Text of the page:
In some embodiments, users of a functional media system share user-generated information with other users based on existing functional relationships, including as non-limiting examples, a functional relationship between the two users, between the two users and other users, between the users and other elements of the functional system; the functional relationship can include interest in a connection as well as a pre-existing connection between two users of a functional media system or elements of a functional system.

In some embodiments, users of a functional media system share user-generated information based on an interest in a functional relationship or element of a functional system, the interest being indicated through a user request or other interaction facilitated by the functional media system. Users can browse or contact existing connections as well as posited connections based on functional relationships, as non-limiting examples belonging to the same functional system, having a shared need for a specific input, output, or process, and fulfilling a similar function in different or related systems.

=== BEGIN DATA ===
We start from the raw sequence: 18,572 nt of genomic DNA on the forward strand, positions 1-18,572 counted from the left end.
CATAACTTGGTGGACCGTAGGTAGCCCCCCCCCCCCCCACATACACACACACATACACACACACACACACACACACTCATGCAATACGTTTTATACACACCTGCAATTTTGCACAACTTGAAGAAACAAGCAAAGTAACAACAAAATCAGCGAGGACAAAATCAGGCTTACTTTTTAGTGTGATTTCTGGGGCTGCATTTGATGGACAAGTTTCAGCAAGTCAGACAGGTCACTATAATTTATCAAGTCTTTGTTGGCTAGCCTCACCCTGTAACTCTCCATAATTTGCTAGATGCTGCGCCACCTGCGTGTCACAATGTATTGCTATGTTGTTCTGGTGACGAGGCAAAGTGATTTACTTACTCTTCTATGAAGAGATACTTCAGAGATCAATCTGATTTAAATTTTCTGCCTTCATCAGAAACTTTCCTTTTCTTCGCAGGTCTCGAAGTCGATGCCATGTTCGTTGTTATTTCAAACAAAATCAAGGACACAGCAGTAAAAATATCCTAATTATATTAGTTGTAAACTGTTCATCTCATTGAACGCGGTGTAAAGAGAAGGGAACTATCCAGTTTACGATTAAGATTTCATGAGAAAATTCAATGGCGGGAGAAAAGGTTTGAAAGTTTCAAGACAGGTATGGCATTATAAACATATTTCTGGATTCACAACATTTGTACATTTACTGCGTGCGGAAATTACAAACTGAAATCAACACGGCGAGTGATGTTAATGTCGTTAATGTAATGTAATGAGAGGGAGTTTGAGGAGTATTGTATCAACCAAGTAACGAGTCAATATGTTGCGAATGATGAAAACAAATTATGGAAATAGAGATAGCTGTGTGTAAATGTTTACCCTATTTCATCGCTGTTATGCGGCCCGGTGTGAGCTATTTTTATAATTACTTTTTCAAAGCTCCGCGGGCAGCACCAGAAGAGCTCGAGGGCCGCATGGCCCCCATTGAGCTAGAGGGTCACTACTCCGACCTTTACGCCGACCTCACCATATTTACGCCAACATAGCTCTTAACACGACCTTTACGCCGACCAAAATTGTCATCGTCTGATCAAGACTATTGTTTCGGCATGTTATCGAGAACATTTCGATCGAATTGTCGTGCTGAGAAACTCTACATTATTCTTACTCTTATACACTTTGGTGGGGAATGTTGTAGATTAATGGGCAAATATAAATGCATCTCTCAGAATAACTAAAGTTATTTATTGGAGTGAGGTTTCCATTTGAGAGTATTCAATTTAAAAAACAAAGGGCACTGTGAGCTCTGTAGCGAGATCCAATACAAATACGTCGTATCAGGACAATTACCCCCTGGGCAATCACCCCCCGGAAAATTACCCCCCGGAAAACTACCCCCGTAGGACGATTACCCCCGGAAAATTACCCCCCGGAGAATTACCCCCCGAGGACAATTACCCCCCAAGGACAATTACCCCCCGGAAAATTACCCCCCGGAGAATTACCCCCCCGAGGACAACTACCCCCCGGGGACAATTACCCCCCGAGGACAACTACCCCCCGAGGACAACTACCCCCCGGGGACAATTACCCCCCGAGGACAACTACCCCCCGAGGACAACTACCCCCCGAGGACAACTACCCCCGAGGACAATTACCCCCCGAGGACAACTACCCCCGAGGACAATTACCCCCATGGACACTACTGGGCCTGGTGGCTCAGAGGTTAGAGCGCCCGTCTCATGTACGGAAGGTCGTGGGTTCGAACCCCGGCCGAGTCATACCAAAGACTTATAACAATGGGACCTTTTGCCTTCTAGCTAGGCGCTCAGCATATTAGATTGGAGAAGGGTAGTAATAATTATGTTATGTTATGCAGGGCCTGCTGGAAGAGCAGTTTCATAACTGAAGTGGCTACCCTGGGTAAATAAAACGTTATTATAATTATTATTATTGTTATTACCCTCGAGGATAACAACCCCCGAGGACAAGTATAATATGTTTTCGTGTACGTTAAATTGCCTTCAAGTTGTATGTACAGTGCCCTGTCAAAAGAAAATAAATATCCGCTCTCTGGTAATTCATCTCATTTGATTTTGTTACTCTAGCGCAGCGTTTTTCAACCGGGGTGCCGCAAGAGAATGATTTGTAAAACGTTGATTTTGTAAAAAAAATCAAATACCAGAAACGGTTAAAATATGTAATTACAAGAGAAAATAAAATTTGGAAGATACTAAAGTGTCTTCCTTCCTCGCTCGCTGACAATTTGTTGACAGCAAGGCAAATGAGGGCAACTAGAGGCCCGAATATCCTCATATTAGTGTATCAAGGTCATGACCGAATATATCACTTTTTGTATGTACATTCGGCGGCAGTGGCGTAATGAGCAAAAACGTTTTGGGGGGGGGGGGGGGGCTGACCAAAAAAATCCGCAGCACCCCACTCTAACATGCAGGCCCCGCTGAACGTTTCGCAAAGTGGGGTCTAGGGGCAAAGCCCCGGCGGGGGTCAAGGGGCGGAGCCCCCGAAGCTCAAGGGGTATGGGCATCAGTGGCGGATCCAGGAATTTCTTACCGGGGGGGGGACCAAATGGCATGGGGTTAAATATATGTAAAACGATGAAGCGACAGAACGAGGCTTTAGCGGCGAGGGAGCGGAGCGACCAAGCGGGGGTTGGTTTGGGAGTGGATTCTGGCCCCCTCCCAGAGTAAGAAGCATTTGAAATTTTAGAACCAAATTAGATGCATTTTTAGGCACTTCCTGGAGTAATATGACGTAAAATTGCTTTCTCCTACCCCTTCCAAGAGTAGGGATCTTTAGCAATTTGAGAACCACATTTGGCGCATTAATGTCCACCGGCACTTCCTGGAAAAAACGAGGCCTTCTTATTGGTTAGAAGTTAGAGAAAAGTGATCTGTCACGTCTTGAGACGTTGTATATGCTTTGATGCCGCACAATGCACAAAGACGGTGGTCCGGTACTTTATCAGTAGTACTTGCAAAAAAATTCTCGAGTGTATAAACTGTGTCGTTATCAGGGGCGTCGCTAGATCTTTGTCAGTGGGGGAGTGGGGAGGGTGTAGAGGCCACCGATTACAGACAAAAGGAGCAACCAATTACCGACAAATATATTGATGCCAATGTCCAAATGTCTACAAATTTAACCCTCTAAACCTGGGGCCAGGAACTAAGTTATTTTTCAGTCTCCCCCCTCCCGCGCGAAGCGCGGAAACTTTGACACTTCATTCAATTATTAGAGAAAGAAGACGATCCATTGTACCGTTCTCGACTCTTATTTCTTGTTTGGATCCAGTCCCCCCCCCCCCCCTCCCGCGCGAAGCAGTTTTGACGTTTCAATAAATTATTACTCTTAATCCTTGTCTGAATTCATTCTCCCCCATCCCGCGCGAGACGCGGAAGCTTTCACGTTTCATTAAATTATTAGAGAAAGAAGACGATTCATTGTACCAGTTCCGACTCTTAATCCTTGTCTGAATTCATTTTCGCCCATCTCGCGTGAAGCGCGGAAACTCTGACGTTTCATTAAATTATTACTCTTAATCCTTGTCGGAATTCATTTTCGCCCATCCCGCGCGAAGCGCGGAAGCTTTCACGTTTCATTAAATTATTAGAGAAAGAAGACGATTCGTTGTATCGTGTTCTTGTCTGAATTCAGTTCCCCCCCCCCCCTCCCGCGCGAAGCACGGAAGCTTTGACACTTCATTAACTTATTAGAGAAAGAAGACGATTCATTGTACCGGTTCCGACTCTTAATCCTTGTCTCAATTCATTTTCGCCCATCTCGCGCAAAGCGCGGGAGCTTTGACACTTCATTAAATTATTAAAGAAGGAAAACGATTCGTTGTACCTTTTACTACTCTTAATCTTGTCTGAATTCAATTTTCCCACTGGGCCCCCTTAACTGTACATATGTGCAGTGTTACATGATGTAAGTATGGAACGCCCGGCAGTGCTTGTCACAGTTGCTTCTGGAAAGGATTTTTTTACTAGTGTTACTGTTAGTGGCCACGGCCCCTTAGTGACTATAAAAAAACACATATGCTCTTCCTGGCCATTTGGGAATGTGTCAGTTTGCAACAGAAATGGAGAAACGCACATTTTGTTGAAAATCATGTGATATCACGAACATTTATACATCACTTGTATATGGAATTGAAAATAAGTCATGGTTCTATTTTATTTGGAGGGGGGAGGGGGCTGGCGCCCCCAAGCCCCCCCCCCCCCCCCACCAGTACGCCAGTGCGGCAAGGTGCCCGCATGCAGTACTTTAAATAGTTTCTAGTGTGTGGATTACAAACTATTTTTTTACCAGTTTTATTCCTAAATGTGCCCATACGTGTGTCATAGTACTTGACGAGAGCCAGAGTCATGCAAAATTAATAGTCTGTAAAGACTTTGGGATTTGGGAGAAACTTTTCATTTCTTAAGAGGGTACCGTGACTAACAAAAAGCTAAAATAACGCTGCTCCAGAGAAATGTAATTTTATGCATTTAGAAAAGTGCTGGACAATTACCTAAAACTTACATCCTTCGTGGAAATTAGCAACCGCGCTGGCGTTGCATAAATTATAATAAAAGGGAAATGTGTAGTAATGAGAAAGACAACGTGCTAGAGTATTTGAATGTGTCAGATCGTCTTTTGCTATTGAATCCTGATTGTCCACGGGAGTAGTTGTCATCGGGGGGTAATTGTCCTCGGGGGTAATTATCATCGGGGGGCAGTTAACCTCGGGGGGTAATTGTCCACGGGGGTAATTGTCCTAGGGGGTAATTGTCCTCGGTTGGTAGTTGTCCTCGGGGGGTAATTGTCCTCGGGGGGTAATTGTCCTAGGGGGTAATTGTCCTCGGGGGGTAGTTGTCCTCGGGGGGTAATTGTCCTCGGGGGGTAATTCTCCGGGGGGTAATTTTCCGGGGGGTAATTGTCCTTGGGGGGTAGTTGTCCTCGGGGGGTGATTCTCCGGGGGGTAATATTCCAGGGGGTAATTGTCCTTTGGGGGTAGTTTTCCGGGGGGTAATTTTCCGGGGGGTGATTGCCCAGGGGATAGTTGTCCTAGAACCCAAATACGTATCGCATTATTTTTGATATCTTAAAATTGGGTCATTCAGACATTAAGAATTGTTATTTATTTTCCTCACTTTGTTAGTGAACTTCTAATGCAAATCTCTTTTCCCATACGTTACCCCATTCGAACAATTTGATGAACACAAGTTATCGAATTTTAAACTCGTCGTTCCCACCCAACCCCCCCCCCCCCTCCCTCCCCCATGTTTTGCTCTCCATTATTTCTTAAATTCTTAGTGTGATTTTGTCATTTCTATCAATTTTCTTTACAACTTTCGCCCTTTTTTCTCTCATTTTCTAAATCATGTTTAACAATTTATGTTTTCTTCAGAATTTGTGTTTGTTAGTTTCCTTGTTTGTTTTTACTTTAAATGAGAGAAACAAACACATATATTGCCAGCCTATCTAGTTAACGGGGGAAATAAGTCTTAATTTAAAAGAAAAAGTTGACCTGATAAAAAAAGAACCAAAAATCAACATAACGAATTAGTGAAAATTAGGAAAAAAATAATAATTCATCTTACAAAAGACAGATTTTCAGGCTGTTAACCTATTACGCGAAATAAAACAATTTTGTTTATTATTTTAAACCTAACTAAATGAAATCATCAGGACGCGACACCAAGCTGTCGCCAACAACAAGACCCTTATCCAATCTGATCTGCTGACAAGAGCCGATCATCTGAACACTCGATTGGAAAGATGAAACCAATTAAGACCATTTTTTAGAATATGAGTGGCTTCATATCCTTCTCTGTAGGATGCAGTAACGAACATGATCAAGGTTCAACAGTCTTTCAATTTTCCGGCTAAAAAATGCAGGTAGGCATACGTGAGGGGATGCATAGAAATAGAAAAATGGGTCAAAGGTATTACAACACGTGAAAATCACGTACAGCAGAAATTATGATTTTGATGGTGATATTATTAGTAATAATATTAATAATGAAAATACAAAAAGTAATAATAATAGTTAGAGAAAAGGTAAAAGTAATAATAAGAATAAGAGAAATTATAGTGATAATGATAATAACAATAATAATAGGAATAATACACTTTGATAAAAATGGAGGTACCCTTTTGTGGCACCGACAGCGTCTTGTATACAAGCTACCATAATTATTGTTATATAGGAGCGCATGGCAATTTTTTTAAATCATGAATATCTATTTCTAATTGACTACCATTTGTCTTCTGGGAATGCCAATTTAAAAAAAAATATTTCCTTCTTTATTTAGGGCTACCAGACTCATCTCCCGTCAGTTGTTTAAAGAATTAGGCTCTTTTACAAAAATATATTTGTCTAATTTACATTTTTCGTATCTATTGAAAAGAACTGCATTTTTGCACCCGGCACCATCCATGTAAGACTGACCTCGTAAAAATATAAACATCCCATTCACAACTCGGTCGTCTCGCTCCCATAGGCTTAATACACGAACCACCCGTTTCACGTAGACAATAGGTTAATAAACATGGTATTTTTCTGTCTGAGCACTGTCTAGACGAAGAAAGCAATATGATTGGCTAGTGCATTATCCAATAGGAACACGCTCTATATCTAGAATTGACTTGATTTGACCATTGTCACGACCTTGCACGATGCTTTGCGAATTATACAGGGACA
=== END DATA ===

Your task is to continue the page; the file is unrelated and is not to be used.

Functional information systems enable search and navigation capabilities in functional media systems by filtering out irrelevant information and facilitating identification of interesting and sought after information. In a functional media system, the types of data that are sent to users or that users seek out is scoped by the functional identity of the user as well as the media being transmitted.

Functional Media System: Functional Media Markers

In some embodiments, machine learning approaches can be used to populate and structure functional media systems by assigning functional or syntactic tags to all or part of large data sets associated with underlying systems. The assignment of media markers can incorporate the use of the logical data model, syntactic tagging, stratified lexical architecture, graph, and coordinate representation techniques described herein in a functional media systems context.